With all of this in mind, we created the Social Change Wheel 2.0 Toolkit, which includes updated visuals, definitions, and planning resources with the goal of helping our network think creatively about how to sustain partnerships and expand community-engaged learning. The Social Change Wheel centers on anti-racism, equity, and co-creation, and has two rings: the outer ring focuses on ways to make social change broadly, and the inner ring focuses on the variety of campus-based strategies. The new design showcases a variety of possible alignments from center to campus-based strategies to ways to work toward broader social change, which we hope will activate your imagination and help to bring new perspectives and ideas to the table.
Some things to consider as you review the updated wheel and activities:
- Community needs must come first. While this is always the case, it is not always practiced. At times we start with our learning outcomes and try to design a project around those in a way that doesn’t center community needs. Community members and nonprofit staff in the moment have to focus on their immediate needs. We have to find ways to learn about those needs from them and then design courses and opportunities that fit.
- Flexibility is imperative. Students this year will be in a variety of situations with some able to come to campus and some not and some comfortable going off-campus to organizations and some not. Project-based community engagement offers opportunities to give students choices in their role in the project in ways that meet their health and safety needs and skills.
- Not all social change happens off campus. Students, staff, and faculty this fall will be facing trauma, economic insecurity, and more. We also know that the racism and injustice seen off-campus also lives on-campus. Additionally, students who do return to campus will need to follow the guidance of health professionals to stay safe. All of this means that we don’t have to go off campus to find needs that require social change. Focusing close to home offers great learning opportunities as well as more control over safety and security.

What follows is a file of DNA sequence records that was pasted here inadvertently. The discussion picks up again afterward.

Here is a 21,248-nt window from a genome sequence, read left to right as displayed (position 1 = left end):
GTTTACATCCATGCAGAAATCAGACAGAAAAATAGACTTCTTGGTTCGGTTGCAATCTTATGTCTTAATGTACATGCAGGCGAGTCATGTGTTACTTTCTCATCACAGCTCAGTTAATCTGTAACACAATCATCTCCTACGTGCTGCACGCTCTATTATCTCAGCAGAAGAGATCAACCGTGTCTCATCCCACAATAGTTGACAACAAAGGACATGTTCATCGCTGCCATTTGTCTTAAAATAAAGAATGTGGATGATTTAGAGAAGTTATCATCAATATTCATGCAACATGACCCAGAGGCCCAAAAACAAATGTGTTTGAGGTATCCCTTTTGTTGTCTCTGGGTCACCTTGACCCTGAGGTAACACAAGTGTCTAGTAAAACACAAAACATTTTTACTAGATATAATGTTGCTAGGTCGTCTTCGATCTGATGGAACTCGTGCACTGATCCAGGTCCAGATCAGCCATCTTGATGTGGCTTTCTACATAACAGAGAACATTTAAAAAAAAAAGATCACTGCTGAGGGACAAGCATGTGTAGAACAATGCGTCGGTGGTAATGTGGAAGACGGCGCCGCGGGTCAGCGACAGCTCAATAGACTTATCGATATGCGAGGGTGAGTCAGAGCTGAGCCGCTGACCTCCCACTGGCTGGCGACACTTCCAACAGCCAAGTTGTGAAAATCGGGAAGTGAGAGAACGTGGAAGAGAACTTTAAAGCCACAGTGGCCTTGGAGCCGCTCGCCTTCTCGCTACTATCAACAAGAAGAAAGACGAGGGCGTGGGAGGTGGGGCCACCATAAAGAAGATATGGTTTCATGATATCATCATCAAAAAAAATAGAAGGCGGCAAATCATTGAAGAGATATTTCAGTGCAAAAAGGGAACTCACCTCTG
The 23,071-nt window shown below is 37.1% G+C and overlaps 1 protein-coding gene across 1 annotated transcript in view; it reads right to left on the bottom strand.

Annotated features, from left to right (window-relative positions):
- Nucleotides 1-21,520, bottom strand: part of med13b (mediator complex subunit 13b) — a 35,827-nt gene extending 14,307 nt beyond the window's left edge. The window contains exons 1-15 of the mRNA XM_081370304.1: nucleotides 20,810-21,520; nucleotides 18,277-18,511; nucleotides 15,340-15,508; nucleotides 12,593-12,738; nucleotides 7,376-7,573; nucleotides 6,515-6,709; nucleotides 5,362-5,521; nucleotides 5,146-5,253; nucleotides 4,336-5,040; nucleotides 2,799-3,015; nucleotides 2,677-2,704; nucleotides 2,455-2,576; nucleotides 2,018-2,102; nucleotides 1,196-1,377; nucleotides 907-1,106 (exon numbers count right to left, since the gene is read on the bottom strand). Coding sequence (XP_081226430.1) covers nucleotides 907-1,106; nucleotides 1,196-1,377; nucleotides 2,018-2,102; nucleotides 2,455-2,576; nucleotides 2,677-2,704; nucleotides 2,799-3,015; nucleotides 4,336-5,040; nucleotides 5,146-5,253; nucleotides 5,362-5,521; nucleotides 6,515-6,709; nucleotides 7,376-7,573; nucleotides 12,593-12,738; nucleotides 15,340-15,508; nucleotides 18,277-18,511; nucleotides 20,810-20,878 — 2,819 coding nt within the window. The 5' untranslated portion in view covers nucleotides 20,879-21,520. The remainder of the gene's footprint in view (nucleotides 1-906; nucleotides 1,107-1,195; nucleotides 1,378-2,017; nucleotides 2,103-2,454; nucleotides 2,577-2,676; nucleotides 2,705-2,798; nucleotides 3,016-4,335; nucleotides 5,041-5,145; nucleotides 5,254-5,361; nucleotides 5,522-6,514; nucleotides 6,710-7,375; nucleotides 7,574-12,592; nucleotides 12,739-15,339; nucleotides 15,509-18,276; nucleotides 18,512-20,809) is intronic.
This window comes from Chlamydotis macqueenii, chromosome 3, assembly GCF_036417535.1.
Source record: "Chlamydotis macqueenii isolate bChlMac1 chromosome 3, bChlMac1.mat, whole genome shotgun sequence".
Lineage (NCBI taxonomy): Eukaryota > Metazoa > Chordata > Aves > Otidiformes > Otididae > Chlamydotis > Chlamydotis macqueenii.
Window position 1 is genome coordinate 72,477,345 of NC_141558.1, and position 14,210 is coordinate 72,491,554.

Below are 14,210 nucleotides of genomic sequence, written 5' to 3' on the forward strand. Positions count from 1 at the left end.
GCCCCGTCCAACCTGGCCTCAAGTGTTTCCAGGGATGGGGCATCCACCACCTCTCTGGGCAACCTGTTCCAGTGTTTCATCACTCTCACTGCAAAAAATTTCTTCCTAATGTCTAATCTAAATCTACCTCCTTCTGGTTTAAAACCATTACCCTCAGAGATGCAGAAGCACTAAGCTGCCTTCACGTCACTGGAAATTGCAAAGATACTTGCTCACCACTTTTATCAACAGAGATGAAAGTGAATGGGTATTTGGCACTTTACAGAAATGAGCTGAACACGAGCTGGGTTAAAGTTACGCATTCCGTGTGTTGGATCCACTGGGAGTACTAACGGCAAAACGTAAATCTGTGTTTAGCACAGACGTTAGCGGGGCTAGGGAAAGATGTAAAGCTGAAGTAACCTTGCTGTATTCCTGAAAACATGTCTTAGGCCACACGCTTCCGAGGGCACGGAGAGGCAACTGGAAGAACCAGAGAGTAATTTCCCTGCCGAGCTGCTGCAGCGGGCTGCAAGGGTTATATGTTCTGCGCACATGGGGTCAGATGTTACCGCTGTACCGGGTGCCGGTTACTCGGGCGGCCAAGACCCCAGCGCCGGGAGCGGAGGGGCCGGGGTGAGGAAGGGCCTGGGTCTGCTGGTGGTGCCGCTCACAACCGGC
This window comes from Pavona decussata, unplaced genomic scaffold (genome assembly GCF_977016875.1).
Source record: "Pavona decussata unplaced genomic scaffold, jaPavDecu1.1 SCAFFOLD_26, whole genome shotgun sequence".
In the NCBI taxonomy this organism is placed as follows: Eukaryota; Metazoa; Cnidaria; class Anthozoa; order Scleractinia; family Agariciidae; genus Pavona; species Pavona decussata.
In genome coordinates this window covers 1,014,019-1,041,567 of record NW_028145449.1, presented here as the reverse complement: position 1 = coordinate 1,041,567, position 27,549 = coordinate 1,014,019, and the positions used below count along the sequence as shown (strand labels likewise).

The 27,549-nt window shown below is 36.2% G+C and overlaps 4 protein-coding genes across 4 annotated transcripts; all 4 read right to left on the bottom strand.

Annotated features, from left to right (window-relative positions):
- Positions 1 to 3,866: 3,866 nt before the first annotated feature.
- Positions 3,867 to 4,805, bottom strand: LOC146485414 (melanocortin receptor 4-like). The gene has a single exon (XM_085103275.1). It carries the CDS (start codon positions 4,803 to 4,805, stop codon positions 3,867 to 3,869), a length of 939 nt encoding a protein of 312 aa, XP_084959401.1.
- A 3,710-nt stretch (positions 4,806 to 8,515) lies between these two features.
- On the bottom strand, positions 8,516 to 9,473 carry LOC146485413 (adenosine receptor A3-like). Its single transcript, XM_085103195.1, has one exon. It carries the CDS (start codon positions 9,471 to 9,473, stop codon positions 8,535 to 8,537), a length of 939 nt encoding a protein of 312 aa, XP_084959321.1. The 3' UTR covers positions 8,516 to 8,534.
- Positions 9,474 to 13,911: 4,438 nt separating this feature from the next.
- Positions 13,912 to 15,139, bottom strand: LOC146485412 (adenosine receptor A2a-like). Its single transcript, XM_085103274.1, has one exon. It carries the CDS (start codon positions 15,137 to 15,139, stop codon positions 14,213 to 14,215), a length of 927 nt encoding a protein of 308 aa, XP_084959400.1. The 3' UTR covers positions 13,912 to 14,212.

- Not all social change requires a community partner. As mentioned above, the burdens on nonprofit staff are extreme and are likely to remain that way for some time. Despite their interest, they simply may not be able to serve as a higher education partner for the time being. One reading of the wheel involves considering what elements of change happen outside nonprofit organizations and considering those. This may also mean using web sites and publicly available information to gauge the needs of partners and creating responses to those needs without requiring their active participation.
It’s important to remember that social change requires all parts of the wheel working together. This means focusing on the parts of the wheel most relevant to you and your work. It also means respecting the role that other parts play and considering how they fit together to create the world we want to see. We hope you’ll take the new wheel for a spin, and let us know how it helps to inspire change in your work, on your campus, and with your community.
Other related resources:
- The Social Change Wheel Model video overview, University of Minnesota Center for Community-Engaged Learning
- Social Change Wheel: Voting & Formal Political Activities video overview, IAMNCC
- Civic Agency Workshop: Social Change Wheel, IAMNCC
- Pathways of Public Service & Civic Engagement, Haas Center for Public Service at Stanford University